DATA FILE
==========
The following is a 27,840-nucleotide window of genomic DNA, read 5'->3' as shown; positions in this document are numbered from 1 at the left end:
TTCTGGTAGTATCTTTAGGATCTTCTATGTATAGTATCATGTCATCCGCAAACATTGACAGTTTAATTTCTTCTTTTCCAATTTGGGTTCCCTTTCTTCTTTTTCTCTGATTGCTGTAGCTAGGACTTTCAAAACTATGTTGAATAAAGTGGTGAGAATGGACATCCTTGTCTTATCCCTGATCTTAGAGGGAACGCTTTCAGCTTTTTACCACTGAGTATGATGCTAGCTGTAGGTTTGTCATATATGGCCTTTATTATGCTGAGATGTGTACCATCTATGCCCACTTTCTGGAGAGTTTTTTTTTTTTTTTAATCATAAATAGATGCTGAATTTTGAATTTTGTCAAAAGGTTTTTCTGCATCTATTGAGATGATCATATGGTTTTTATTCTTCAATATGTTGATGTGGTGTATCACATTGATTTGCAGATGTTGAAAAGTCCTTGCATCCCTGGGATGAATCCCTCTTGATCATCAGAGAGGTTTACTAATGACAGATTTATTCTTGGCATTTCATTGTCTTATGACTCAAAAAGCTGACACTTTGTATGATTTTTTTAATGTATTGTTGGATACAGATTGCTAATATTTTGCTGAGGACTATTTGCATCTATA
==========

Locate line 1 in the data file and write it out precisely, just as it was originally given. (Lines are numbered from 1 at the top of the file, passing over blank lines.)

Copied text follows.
The following is a 27,840-nucleotide window of genomic DNA, read 5'->3' as shown; positions in this document are numbered from 1 at the left end: